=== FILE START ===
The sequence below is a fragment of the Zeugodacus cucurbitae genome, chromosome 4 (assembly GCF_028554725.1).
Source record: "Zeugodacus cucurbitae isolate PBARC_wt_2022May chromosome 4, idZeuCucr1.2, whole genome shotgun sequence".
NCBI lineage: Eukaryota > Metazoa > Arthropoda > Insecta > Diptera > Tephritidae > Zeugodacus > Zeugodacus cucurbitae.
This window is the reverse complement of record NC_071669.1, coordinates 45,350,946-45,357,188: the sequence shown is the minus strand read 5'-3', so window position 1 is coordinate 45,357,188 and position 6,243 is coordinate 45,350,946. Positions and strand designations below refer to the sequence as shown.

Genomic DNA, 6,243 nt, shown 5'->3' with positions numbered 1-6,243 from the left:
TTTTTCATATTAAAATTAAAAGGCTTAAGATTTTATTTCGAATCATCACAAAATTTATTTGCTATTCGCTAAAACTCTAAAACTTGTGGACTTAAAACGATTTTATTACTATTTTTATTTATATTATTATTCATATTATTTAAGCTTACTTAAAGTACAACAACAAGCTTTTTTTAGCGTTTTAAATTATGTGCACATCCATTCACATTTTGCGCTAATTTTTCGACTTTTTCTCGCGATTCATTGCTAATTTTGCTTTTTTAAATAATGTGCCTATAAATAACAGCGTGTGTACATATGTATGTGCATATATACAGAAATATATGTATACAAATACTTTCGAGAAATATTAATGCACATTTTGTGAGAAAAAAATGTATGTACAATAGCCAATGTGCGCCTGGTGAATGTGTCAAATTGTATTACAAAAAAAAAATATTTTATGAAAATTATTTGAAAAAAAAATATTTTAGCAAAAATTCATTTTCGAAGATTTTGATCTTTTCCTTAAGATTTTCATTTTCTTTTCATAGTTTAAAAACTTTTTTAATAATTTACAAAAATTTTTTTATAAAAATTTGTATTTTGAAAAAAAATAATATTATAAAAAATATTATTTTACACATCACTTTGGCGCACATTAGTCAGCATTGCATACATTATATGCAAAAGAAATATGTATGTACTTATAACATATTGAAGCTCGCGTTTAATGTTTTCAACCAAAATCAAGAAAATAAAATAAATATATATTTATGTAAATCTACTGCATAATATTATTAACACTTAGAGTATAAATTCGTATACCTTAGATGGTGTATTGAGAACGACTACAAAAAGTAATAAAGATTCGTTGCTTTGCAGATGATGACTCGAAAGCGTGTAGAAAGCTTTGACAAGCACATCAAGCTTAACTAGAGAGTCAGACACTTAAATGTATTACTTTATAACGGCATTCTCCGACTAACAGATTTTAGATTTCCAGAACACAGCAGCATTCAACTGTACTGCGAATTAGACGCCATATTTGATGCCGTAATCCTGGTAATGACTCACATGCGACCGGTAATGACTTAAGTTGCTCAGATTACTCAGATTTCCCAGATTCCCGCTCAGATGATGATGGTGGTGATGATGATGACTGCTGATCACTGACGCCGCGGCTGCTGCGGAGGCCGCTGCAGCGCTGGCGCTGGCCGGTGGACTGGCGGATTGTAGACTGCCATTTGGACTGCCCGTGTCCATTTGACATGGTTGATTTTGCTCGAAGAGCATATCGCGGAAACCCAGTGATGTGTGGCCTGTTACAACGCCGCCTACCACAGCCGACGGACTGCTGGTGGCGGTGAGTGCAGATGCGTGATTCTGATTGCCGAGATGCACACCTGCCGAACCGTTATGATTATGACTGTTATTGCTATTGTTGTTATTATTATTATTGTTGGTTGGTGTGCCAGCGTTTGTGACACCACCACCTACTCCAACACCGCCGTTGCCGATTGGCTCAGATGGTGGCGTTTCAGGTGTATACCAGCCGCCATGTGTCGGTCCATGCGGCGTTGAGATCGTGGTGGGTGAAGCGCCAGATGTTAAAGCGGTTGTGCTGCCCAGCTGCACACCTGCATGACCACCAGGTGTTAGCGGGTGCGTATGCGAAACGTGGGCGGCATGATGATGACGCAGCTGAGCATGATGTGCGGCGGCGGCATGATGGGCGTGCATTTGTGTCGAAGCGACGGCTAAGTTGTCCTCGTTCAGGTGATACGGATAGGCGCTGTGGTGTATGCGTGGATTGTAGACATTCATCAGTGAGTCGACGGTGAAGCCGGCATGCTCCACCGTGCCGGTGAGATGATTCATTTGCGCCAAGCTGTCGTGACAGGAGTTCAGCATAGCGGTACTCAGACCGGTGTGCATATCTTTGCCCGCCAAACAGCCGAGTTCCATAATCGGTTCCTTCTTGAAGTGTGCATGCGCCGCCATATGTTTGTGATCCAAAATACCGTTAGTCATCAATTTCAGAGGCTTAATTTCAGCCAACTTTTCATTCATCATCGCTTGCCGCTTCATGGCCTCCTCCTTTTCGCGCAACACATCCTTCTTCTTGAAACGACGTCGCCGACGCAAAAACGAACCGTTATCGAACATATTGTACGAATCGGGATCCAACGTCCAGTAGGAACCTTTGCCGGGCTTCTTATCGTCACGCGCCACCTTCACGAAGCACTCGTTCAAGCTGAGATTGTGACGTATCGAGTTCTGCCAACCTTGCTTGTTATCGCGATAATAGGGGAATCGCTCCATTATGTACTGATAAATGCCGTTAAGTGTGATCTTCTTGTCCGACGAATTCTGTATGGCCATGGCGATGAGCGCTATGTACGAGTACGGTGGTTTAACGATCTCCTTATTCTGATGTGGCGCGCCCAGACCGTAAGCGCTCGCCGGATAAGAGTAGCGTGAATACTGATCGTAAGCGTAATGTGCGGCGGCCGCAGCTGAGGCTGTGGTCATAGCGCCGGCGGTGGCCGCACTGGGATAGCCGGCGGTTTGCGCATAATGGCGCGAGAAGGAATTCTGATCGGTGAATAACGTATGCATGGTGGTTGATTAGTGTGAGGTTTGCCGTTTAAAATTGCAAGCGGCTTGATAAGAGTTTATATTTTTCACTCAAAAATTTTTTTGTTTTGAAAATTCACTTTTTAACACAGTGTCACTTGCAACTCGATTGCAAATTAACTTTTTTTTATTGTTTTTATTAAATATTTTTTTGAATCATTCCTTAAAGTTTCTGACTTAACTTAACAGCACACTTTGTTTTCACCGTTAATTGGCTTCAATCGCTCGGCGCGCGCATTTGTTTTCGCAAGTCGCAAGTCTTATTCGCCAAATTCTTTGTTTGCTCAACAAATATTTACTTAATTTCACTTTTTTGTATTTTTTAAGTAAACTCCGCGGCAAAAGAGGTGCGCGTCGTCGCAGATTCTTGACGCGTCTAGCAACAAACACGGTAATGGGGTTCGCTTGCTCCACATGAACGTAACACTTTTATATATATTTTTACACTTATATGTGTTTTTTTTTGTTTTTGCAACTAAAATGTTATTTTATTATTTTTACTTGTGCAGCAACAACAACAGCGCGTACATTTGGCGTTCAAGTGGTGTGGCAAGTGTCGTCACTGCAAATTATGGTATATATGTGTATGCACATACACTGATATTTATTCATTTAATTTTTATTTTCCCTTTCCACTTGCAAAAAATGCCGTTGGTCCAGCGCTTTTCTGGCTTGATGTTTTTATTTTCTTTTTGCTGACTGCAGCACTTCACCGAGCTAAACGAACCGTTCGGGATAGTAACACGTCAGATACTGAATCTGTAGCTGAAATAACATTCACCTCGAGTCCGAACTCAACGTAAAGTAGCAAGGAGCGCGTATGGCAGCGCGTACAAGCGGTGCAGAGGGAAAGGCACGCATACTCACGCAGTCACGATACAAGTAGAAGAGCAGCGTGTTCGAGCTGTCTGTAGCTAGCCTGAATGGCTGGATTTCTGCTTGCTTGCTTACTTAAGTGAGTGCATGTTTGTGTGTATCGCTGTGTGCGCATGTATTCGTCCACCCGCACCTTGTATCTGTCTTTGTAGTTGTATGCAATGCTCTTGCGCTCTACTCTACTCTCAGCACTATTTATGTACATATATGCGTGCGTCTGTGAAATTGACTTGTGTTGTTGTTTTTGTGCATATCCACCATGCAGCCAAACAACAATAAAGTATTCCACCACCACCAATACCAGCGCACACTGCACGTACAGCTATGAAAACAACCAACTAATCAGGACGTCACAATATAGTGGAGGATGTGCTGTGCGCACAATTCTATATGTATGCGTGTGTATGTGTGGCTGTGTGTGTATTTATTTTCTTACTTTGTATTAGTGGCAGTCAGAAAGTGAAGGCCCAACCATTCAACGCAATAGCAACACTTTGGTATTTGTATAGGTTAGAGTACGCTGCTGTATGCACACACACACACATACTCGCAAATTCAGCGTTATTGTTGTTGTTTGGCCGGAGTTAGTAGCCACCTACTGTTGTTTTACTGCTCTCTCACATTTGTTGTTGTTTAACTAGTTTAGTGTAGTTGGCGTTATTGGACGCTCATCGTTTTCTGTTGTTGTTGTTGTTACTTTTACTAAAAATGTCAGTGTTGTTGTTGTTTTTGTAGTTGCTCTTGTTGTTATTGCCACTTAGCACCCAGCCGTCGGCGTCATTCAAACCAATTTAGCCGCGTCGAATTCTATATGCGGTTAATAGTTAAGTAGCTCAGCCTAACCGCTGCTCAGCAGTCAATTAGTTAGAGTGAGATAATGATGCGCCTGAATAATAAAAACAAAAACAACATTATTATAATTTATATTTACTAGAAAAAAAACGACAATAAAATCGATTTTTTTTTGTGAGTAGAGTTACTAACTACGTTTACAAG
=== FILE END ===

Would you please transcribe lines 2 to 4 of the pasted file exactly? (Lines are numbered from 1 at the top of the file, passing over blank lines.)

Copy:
Source record: "Zeugodacus cucurbitae isolate PBARC_wt_2022May chromosome 4, idZeuCucr1.2, whole genome shotgun sequence".
NCBI lineage: Eukaryota > Metazoa > Arthropoda > Insecta > Diptera > Tephritidae > Zeugodacus > Zeugodacus cucurbitae.
This window is the reverse complement of record NC_071669.1, coordinates 45,350,946-45,357,188: the sequence shown is the minus strand read 5'-3', so window position 1 is coordinate 45,357,188 and position 6,243 is coordinate 45,350,946. Positions and strand designations below refer to the sequence as shown.